“Then the band got bigger and the dressing rooms got further away and the barricades came up and it got harder to do,” he says. “We were playing some of the biggest shows of our lives and I was so sequestered by (everything) and it dawned on me that I didn’t shake hands with one person who lives in this city, yet this is the biggest show I’ve ever done. I met more kids when I played for a dozen kids in 2001 than I did tonight for thousands of kids and it was a wakeup call.”


To avoid what McIlrath describes as a “mob scene” at shows he says the band has had to come up with more creative ways to keep up with its fans including a lot of radio station promotions across the country, meet-and-greets and setting up a street team that’s run by fans. When it comes to social networking, McIlrath admits to being more old school. He’s not personally into MySpace, Facebook or Twitter, although he realizes the importance of it all. The bands’ Web people do use the sites to promote shows and post the latest news including a few Webisodes that the group has filmed while working on and touring on its latest record.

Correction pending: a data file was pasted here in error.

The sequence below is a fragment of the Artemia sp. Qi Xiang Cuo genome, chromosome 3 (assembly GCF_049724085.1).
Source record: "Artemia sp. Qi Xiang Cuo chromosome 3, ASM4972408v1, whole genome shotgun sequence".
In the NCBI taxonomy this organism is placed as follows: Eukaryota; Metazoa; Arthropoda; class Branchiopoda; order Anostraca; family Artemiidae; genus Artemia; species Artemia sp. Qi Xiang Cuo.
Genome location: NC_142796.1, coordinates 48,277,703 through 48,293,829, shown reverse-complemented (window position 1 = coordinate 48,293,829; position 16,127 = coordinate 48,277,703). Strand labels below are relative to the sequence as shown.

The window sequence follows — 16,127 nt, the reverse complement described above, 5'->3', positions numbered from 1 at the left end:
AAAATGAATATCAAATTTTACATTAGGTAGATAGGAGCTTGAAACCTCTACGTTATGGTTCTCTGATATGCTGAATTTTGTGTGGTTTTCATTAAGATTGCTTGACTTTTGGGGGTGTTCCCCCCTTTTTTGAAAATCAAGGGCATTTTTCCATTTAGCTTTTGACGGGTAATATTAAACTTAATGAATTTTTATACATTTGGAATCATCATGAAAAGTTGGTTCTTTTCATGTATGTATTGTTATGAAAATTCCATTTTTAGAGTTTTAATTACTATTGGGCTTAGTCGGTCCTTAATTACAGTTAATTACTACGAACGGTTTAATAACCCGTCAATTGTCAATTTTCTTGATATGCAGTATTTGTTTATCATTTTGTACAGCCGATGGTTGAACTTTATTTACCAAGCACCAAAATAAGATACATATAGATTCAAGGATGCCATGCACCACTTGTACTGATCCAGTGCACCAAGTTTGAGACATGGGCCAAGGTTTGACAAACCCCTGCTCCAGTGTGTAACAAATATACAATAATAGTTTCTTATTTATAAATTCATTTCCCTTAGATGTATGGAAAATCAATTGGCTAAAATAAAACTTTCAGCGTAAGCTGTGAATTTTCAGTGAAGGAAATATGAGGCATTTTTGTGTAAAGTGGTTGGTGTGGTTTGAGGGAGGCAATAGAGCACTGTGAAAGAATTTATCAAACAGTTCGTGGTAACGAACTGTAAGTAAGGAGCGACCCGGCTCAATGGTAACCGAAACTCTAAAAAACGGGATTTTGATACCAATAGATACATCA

“We film whatever we can on the road so we can show that there’s more than just the hour and 15 minutes at the show and there’s more than just four dudes jumping around on stage,” he says. “We want people to know what goes into our day and show them, here’s what we do on our days off. I want people to know, especially people who bought the record and want to know more about the band.”


McIlrath says that he tends to stay away from most Internet chatter so he can keep his head clear and really focus on his music.


“MySpace and that stuff could be cool and detrimental,” he says. “I want to be able to have the music just sort of exist, untouched by outside influences and I want it to come out naturally and if I’m online all day reading every comment about what we do, it will tamper with the formula. I’ve caught myself on message boards going ‘Why am I looking at this?’ It goes both ways, though. If you start reading that people are saying you’re great, then you’re going to believe that and if they say you (stink), you’re going to believe that too. I’d rather just not know and have us just go with our guts.”